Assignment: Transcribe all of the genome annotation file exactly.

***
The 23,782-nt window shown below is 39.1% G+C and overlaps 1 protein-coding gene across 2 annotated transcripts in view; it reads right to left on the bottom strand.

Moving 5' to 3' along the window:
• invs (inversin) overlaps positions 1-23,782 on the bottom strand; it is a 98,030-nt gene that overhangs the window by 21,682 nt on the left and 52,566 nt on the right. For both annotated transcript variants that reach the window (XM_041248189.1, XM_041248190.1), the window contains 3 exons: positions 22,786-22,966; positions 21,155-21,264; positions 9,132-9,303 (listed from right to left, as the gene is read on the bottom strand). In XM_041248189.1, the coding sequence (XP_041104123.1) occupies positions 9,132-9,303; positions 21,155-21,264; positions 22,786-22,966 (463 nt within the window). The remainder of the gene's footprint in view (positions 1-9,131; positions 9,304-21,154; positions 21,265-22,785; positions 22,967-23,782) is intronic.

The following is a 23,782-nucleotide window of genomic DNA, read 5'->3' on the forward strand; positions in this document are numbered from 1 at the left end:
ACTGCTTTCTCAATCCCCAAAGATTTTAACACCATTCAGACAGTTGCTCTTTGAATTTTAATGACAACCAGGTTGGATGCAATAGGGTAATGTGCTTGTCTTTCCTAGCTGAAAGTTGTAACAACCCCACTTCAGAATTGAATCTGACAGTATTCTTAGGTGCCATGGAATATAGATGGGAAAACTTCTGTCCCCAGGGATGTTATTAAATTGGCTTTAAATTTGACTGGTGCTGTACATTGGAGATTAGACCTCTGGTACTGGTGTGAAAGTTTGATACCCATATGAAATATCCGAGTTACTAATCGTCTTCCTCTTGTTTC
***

The 23,782-nt window shown below is 39.1% G+C and overlaps 1 protein-coding gene across 2 annotated transcripts in view; it reads right to left on the bottom strand.

Moving 5' to 3' along the window:
• invs (inversin) overlaps positions 1-23,782 on the bottom strand; it is a 98,030-nt gene that overhangs the window by 21,682 nt on the left and 52,566 nt on the right. For both annotated transcript variants that reach the window (XM_041248189.1, XM_041248190.1), the window contains 3 exons: positions 22,786-22,966; positions 21,155-21,264; positions 9,132-9,303 (listed from right to left, as the gene is read on the bottom strand). In XM_041248189.1, the coding sequence (XP_041104123.1) occupies positions 9,132-9,303; positions 21,155-21,264; positions 22,786-22,966 (463 nt within the window). The remainder of the gene's footprint in view (positions 1-9,131; positions 9,304-21,154; positions 21,265-22,785; positions 22,967-23,782) is intronic.

The following is a 23,782-nucleotide window of genomic DNA, read 5'->3' on the forward strand; positions in this document are numbered from 1 at the left end:
ACTGCTTTCTCAATCCCCAAAGATTTTAACACCATTCAGACAGTTGCTCTTTGAATTTTAATGACAACCAGGTTGGATGCAATAGGGTAATGTGCTTGTCTTTCCTAGCTGAAAGTTGTAACAACCCCACTTCAGAATTGAATCTGACAGTATTCTTAGGTGCCATGGAATATAGATGGGAAAACTTCTGTCCCCAGGGATGTTATTAAATTGGCTTTAAATTTGACTGGTGCTGTACATTGGAGATTAGACCTCTGGTACTGGTGTGAAAGTTTGATACCCATATGAAATATCCGAGTTACTAATCGTCTTCCTCTTGTTTC